1988 Central Michigan University president Dr. Harold Abel becomes the second president of Walden University.
1990 Walden is accredited through the North Central Association of Colleges and Schools.
1991 Walden partners with Indiana University to provide access to its research library and campus during Walden’s Summer Session. Walden is accepted as a member of the Council of Graduate Schools, and Glen Drake becomes the third president. Enrollment: 550.
1992 Bernie and Rita Turner sell Walden to Don Ackerman, a Florida businessman, who assumes the position of chair of the Board of Directors.
1994 Walden brings email and listserv applications to its students. Lt. Gen. Dave Palmer, former superintendent of the U.S. Military Academy at West Point, becomes the fourth president.
1996 Sociologist Amitai Etzioni receives the university’s first honorary Doctor of Humane Letters. Walden begins offering National Public Service Fellowships to doctoral students. Enrollment: 1,000.
1997 Walden introduces the Web-based Ph.D. program in Professional Psychology. The first cyberspace chapter of the education society Phi Delta Kappa (PDK) is formed at Walden. Adult learning theorist Malcolm Knowles receives an honorary Doctor of Humane Letters.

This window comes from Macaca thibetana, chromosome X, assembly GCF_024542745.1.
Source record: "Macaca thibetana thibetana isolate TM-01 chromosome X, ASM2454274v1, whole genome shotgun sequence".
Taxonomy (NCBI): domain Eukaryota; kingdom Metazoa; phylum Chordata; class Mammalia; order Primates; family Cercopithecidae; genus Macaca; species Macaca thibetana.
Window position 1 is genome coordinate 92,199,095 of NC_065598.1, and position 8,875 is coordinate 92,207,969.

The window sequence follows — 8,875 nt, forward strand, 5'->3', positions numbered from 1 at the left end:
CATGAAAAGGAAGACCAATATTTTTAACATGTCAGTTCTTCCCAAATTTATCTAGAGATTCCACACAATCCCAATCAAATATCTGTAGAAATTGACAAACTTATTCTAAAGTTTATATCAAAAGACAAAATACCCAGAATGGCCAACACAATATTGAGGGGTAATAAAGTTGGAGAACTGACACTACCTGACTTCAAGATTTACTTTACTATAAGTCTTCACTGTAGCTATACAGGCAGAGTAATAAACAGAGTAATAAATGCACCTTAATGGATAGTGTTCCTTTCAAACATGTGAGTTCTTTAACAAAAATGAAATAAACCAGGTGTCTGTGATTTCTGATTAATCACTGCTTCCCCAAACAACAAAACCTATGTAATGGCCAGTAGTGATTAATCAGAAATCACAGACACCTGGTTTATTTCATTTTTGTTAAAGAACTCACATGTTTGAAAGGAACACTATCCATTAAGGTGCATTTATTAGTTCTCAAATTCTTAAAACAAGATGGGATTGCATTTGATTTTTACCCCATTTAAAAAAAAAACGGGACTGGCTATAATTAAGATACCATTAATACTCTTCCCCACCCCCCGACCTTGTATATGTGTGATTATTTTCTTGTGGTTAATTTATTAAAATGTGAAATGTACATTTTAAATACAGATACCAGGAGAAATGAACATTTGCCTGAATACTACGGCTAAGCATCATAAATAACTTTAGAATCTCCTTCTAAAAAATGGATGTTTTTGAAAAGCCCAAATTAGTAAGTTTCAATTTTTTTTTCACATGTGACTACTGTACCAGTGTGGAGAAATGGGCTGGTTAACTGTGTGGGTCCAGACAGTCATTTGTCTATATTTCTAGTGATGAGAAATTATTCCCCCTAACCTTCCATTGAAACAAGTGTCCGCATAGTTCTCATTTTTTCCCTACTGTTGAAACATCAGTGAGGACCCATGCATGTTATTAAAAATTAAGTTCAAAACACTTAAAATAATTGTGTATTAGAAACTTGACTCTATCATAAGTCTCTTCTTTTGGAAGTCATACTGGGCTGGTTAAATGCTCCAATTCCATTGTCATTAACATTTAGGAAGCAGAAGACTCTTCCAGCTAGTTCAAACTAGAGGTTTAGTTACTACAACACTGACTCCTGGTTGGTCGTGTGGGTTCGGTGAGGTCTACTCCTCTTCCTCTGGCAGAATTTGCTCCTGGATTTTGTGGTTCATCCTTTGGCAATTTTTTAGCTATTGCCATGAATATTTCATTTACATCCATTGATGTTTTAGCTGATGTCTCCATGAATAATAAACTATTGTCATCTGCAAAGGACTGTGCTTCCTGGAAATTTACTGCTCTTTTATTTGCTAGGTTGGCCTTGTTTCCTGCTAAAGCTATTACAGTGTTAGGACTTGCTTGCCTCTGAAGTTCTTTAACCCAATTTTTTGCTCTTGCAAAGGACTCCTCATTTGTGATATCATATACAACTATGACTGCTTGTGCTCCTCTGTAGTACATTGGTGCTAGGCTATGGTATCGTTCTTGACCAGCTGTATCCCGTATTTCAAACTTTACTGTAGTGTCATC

1998 The North Central Association of Colleges and Schools reaccredits Walden for seven years. The vice president for academic affairs and former dean of the graduate school at the University of Rhode Island, J. Kent Morrison, becomes the fifth president. Jim Dixon, former president of Antioch University, receives an honorary degree.
1999 In its review of online schools, Fast Company magazine gives its only A grade to Walden.
2000 Walden becomes the first distance-learning university to be categorized “research intensive” by the Carnegie Foundation for the Advancement of Teaching. Walden’s first dean, Harold “Bud” Hodgkinson, and Frank Dilley, a longtime faculty and board member, receive honorary doctorates.
2001 Sylvan Learning Systems, Inc., purchases 41 percent of Walden University. Walden introduces a Master of Business Administration and a Master of Public Administration, plus a Ph.D. program in Public Policy and Administration. U.S. News & World Report calls Walden “well regarded” and lists it among the “Best of the Online Grad Programs.” Enrollment: 2,000.
2002 Former president of the U.S. Army War College Robert Scales Jr. becomes the sixth president. Sylvan Learning Systems acquires a controlling interest in Walden. Four schools encompassing all Walden degree programs are formed: School of Management, School of Health and Human Services, School of Psychology, and School of Education.